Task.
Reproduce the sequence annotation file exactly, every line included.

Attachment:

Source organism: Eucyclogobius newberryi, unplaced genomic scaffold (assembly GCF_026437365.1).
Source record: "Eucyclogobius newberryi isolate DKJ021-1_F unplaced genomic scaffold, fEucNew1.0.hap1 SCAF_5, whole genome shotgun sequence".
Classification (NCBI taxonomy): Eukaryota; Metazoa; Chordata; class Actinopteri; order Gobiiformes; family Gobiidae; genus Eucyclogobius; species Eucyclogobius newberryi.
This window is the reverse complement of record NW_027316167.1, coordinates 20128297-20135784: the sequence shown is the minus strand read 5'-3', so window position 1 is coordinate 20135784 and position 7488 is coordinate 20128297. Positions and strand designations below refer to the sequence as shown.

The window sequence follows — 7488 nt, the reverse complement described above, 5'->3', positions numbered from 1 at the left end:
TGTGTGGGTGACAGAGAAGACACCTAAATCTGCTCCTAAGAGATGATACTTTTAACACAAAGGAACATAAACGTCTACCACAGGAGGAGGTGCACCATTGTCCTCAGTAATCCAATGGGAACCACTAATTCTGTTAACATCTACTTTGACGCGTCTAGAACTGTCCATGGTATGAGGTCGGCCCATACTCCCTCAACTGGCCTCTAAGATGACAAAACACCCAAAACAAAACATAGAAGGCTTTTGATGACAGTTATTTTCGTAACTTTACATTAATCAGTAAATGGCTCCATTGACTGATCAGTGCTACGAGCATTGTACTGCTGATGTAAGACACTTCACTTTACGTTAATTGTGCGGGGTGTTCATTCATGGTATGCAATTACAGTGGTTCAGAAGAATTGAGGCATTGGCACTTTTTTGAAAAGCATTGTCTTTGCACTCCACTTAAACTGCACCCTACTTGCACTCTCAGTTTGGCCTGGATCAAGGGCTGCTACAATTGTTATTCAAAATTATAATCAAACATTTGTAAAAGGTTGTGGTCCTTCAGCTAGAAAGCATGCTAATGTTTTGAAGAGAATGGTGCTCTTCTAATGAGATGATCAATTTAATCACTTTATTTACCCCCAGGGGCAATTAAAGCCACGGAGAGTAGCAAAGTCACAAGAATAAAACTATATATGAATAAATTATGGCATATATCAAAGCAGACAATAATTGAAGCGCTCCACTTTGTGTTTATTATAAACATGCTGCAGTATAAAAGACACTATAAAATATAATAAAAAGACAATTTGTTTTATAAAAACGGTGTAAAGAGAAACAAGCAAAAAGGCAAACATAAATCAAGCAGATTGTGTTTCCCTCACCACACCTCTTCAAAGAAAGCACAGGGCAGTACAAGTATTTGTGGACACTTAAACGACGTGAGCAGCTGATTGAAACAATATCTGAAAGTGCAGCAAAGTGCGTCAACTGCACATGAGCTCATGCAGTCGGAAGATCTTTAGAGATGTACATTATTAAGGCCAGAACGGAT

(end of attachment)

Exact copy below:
Source organism: Eucyclogobius newberryi, unplaced genomic scaffold (assembly GCF_026437365.1).
Source record: "Eucyclogobius newberryi isolate DKJ021-1_F unplaced genomic scaffold, fEucNew1.0.hap1 SCAF_5, whole genome shotgun sequence".
Classification (NCBI taxonomy): Eukaryota; Metazoa; Chordata; class Actinopteri; order Gobiiformes; family Gobiidae; genus Eucyclogobius; species Eucyclogobius newberryi.
This window is the reverse complement of record NW_027316167.1, coordinates 20128297-20135784: the sequence shown is the minus strand read 5'-3', so window position 1 is coordinate 20135784 and position 7488 is coordinate 20128297. Positions and strand designations below refer to the sequence as shown.

The window sequence follows — 7488 nt, the reverse complement described above, 5'->3', positions numbered from 1 at the left end:
TGTGTGGGTGACAGAGAAGACACCTAAATCTGCTCCTAAGAGATGATACTTTTAACACAAAGGAACATAAACGTCTACCACAGGAGGAGGTGCACCATTGTCCTCAGTAATCCAATGGGAACCACTAATTCTGTTAACATCTACTTTGACGCGTCTAGAACTGTCCATGGTATGAGGTCGGCCCATACTCCCTCAACTGGCCTCTAAGATGACAAAACACCCAAAACAAAACATAGAAGGCTTTTGATGACAGTTATTTTCGTAACTTTACATTAATCAGTAAATGGCTCCATTGACTGATCAGTGCTACGAGCATTGTACTGCTGATGTAAGACACTTCACTTTACGTTAATTGTGCGGGGTGTTCATTCATGGTATGCAATTACAGTGGTTCAGAAGAATTGAGGCATTGGCACTTTTTTGAAAAGCATTGTCTTTGCACTCCACTTAAACTGCACCCTACTTGCACTCTCAGTTTGGCCTGGATCAAGGGCTGCTACAATTGTTATTCAAAATTATAATCAAACATTTGTAAAAGGTTGTGGTCCTTCAGCTAGAAAGCATGCTAATGTTTTGAAGAGAATGGTGCTCTTCTAATGAGATGATCAATTTAATCACTTTATTTACCCCCAGGGGCAATTAAAGCCACGGAGAGTAGCAAAGTCACAAGAATAAAACTATATATGAATAAATTATGGCATATATCAAAGCAGACAATAATTGAAGCGCTCCACTTTGTGTTTATTATAAACATGCTGCAGTATAAAAGACACTATAAAATATAATAAAAAGACAATTTGTTTTATAAAAACGGTGTAAAGAGAAACAAGCAAAAAGGCAAACATAAATCAAGCAGATTGTGTTTCCCTCACCACACCTCTTCAAAGAAAGCACAGGGCAGTACAAGTATTTGTGGACACTTAAACGACGTGAGCAGCTGATTGAAACAATATCTGAAAGTGCAGCAAAGTGCGTCAACTGCACATGAGCTCATGCAGTCGGAAGATCTTTAGAGATGTACATTATTAAGGCCAGAACGGAT